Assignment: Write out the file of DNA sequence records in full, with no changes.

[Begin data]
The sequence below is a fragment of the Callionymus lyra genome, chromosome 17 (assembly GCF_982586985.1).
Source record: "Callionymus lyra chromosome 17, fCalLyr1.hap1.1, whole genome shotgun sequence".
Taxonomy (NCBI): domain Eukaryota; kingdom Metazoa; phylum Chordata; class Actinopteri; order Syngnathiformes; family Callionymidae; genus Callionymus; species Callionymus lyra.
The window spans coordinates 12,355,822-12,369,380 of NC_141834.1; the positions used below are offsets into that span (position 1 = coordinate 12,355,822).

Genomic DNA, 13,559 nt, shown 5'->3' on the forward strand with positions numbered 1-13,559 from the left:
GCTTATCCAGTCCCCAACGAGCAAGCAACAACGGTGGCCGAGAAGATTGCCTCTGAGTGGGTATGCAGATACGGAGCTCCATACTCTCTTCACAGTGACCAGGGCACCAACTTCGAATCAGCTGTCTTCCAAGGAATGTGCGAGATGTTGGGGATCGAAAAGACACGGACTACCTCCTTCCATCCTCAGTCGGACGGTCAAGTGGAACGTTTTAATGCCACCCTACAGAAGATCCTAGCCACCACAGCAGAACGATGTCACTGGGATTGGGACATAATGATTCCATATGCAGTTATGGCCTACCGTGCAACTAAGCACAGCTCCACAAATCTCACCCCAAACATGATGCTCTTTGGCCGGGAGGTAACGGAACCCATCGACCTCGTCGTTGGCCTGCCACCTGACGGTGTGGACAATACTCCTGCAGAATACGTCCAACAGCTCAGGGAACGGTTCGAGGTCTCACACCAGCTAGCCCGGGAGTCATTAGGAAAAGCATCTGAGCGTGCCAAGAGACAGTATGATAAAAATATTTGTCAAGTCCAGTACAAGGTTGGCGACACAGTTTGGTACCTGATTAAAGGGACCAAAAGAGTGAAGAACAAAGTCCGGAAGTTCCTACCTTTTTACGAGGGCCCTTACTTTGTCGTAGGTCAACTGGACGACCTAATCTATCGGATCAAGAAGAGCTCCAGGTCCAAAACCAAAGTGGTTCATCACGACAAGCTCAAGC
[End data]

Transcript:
The sequence below is a fragment of the Callionymus lyra genome, chromosome 17 (assembly GCF_982586985.1).
Source record: "Callionymus lyra chromosome 17, fCalLyr1.hap1.1, whole genome shotgun sequence".
Taxonomy (NCBI): domain Eukaryota; kingdom Metazoa; phylum Chordata; class Actinopteri; order Syngnathiformes; family Callionymidae; genus Callionymus; species Callionymus lyra.
The window spans coordinates 12,355,822-12,369,380 of NC_141834.1; the positions used below are offsets into that span (position 1 = coordinate 12,355,822).

Genomic DNA, 13,559 nt, shown 5'->3' on the forward strand with positions numbered 1-13,559 from the left:
GCTTATCCAGTCCCCAACGAGCAAGCAACAACGGTGGCCGAGAAGATTGCCTCTGAGTGGGTATGCAGATACGGAGCTCCATACTCTCTTCACAGTGACCAGGGCACCAACTTCGAATCAGCTGTCTTCCAAGGAATGTGCGAGATGTTGGGGATCGAAAAGACACGGACTACCTCCTTCCATCCTCAGTCGGACGGTCAAGTGGAACGTTTTAATGCCACCCTACAGAAGATCCTAGCCACCACAGCAGAACGATGTCACTGGGATTGGGACATAATGATTCCATATGCAGTTATGGCCTACCGTGCAACTAAGCACAGCTCCACAAATCTCACCCCAAACATGATGCTCTTTGGCCGGGAGGTAACGGAACCCATCGACCTCGTCGTTGGCCTGCCACCTGACGGTGTGGACAATACTCCTGCAGAATACGTCCAACAGCTCAGGGAACGGTTCGAGGTCTCACACCAGCTAGCCCGGGAGTCATTAGGAAAAGCATCTGAGCGTGCCAAGAGACAGTATGATAAAAATATTTGTCAAGTCCAGTACAAGGTTGGCGACACAGTTTGGTACCTGATTAAAGGGACCAAAAGAGTGAAGAACAAAGTCCGGAAGTTCCTACCTTTTTACGAGGGCCCTTACTTTGTCGTAGGTCAACTGGACGACCTAATCTATCGGATCAAGAAGAGCTCCAGGTCCAAAACCAAAGTGGTTCATCACGACAAGCTCAAGC